Item description for The Reluctant Politician: Tun Dr Ismail and His Time by Kee Beng Ooi...
This is the long-awaited biography of Malaysia's powerful Home Affairs Minister and Deputy Prime Minister Tun Dr Ismail Abdul Rahman, who passed away of a heart attack on 2 August 1973. It is based on his private papers and on numerous interviews with his relatives and with people who knew him well, including Ghafar Baba, Musa Hitam, Tengku Razaleigh Hamzah, Robert Kuok, Lee Kuan Yew and Ghazalie Shafie. New perspectives are provided about the struggle for independence, Malaysia's relationship with Singapore, the origins of Southeast Asian regionalism, the internal conflicts of the ruling party UMNO, MCA-UMNO ties, the fatal illness of Tun Abdul Razak Hussein, the May 13 riots, and the New Economic Policy. This book contains not only new facts about Malaysian and Singaporean history, but also insights into the processes of decolonization and nation building.
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Studio: Institute of Southeast Asian Studies
Est. Packaging Dimensions: Length: 8.27" Width: 6.06" Height: 1.02" Weight: 1.32 lbs.
Release Date Jan 1, 2007
Publisher Institute of Southeast Asian Studies
ISBN 9812304258 ISBN13 9789812304254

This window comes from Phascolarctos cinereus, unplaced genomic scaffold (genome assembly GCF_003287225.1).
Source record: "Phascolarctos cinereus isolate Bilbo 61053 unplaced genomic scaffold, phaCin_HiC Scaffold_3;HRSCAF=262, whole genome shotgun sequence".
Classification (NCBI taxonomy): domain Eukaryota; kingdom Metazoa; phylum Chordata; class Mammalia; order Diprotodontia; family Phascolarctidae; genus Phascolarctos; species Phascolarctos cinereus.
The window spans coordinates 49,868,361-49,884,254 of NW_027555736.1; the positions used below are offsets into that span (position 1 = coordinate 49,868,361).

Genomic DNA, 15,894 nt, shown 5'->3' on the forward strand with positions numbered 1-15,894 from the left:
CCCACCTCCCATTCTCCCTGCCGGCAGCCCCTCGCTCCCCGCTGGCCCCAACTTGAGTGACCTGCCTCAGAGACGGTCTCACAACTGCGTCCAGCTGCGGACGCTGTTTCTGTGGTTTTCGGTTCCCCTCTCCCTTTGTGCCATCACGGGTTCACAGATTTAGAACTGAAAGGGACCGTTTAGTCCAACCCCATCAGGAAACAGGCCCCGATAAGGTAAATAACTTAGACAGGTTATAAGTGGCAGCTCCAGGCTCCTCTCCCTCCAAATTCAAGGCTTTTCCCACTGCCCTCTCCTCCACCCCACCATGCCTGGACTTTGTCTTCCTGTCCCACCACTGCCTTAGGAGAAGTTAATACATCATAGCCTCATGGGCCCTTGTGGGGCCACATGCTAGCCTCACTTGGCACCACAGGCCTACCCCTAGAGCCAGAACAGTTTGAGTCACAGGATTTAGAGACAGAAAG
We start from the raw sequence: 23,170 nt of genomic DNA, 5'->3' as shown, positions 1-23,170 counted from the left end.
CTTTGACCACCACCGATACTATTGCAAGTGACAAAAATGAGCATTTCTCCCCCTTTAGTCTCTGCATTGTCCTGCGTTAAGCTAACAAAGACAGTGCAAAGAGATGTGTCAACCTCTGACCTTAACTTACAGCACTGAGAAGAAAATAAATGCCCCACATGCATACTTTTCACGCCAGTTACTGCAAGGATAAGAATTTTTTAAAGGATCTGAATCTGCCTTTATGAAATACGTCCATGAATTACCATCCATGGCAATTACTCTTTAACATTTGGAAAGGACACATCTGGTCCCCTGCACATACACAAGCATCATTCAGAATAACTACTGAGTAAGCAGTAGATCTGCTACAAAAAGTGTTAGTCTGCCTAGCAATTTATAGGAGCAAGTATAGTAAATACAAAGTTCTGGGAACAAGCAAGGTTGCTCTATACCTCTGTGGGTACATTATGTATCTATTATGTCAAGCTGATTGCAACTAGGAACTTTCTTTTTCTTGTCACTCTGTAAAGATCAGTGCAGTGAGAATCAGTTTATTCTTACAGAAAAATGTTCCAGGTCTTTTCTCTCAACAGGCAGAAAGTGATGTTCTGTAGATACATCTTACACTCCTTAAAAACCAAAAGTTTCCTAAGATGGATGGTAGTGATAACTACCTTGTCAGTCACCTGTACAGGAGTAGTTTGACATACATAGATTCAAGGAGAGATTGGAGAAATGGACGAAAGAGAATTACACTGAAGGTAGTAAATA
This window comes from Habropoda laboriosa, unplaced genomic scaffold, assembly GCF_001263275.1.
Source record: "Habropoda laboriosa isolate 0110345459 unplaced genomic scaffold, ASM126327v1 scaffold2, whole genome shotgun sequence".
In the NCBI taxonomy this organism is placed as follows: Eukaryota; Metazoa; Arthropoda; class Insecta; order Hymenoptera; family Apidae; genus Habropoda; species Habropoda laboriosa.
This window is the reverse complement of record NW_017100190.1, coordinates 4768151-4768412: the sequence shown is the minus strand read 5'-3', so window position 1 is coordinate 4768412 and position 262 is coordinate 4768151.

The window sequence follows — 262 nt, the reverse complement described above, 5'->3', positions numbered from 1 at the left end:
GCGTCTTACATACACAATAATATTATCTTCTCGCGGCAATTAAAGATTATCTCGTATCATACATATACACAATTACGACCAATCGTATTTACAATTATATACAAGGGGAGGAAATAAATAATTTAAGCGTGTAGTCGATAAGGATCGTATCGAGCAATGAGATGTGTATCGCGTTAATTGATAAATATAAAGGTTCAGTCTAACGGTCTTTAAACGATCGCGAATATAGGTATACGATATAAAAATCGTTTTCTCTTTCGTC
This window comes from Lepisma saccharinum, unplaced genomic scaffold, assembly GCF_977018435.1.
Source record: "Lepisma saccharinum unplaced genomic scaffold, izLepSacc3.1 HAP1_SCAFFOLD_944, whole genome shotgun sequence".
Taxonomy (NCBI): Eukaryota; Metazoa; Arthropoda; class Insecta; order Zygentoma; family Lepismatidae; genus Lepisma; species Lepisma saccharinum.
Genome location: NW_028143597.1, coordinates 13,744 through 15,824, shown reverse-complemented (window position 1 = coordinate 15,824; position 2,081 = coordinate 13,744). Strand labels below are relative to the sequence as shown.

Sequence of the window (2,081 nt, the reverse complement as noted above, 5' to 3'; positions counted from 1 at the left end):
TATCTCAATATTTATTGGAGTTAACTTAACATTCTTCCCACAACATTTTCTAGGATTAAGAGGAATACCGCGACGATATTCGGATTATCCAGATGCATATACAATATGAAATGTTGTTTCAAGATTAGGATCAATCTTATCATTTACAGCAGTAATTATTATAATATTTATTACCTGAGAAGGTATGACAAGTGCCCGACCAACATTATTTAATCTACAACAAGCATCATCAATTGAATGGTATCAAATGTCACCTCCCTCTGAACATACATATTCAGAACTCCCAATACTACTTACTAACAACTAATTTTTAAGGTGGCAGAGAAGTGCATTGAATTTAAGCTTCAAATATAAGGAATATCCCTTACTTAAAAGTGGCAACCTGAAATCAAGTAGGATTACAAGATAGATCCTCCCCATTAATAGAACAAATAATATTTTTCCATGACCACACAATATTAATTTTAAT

Availability 71 units. Availability accurate as of May 23, 2017 06:55.
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Reviews - What do customers think about The Reluctant Politician: Tun Dr Ismail and His Time?
A man who shaped Malaysia Mar 3, 2008
I find the biography informative about a man who passed on when I was seven and have this aura about him that elevates him high in the sights of the Malaysian & Singapore Society.
I would agree on the point that this man shaped what Malaysia had become and could have achieved, and it is backed by his background and upbringing. One could see that on the secular side, he is a man high on discipline and ethically sound - a very fair man indeed. But shaped by his social interactions at an early age - or rather lacked of with his ethnic society.
Given that he is born into the highest strata of Malay society, his lack of a touch of involvement with the Malay working class is evidently missing, thus showing lack of connection with the Malay grounds. There seems also to be a lack of evidence brought foward on his training in the islamic learning - which shows his tendency to be anglophilic which is natural as the westerners were thought to be more educated and civilised by the malay ruling class, who tend to copy them.
As a Muslim, I would see him as a flawed character - evidently he is not a practicing Muslim, though he has redeeming qualities. Is not steep in the islamic knowledge or have a tendency to inculcate the islamic ethics in his positions. This is the flaw that is seen, and is disappoiting that the writer does not see it neccessary to tone down this flaw - the direct flouting of basic islamic tenets & the non-evident of performing the islamic requirements.